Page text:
I think whoever wrote this line was just pulling numbers out of his ass for that last part. Active congregation size for large wards within Utah may be 250 to 300, but not for the entire worldwide church. I've lived, and served as a missionary, in numerous locations that have only small branches of fewer than 50 active members. And since there are more church members outside the US than within, one can only assume that the 250-300 number cannot possibly represent a real worldwide average. Heck even in Salt Lake a couple of years ago, I visited a ward in which a family member was speaking, and counted only 103 heads in the congregation (including the half dozen of us visiting).
I did some research several months ago comparing overall church membership growth to overall unit (ward/branch) growth. And it turned out that wards and branches are only growing about 38% as fast as overall membership (over the past couple of decades). With that, I deduced that worldwide church membership is probably somewhere in the neighborhood of 38% active (perhaps as high as 55-60% in some areas of the intermountain US, but only 10-15% in much of Latin America and Africa). What this means is that if there are 486 members per unit (actually 493 as of year end 2010), and each unit averages 38% attendance, then there are about 185 members (187 in 2010) actively attending on any given Sunday (someone please go to church and count heads and tell me how close I am).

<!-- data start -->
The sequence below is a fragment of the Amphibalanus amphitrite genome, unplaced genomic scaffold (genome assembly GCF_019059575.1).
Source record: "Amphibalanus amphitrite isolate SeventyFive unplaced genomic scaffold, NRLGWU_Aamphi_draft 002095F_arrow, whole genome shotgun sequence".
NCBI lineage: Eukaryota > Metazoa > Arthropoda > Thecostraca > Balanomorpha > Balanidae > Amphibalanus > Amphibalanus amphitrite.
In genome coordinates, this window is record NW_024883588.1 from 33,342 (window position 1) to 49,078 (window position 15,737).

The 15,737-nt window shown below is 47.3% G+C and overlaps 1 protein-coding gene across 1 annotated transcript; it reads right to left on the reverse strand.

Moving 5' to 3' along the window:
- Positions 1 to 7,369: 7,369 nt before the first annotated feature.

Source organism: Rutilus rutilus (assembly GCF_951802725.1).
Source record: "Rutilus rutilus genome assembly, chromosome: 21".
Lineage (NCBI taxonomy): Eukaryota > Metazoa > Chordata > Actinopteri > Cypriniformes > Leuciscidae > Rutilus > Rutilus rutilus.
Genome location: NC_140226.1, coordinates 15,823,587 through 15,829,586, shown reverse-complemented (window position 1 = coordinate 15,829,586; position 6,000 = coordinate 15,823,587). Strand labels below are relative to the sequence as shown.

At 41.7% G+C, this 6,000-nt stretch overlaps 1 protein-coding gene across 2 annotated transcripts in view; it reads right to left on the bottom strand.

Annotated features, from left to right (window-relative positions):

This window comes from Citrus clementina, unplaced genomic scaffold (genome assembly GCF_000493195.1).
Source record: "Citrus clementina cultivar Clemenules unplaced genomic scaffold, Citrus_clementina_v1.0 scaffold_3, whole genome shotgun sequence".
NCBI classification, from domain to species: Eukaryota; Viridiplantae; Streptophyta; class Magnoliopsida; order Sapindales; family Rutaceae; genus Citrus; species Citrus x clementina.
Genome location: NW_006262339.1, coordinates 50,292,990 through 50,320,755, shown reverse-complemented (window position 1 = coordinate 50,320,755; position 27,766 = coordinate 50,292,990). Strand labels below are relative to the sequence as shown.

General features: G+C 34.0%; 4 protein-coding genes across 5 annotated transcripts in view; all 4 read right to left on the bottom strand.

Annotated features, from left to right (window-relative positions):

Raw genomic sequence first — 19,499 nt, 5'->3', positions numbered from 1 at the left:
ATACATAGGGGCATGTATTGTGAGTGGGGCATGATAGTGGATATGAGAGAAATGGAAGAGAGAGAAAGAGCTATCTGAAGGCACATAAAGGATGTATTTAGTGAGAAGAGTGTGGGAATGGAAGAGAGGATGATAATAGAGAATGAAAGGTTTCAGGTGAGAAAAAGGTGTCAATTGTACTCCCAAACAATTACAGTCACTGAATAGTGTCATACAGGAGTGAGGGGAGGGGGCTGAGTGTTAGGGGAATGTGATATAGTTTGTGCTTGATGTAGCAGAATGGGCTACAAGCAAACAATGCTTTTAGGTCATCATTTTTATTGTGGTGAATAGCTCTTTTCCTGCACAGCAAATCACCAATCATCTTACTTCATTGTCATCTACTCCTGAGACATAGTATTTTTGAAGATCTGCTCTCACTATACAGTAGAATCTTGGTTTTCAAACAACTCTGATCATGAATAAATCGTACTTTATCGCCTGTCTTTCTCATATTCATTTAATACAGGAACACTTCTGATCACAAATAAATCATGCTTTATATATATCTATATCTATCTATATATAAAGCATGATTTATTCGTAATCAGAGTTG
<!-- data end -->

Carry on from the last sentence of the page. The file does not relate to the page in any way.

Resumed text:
Just my $.02
That's only if those kids/people actually participate in tithing ceremonies, and such.
Through this site, if we take it at face value, the cult takes in about 6 billion dollars a year, but every building gets a small budget, even after sending the cult thousands to millions every month.
Here, the site tells us what that money is being spent on, such as a 3 billion dollar mall in Salt Lake City, but also says that the cult will not show their books to the populace. It also backs up the first site, to a degree.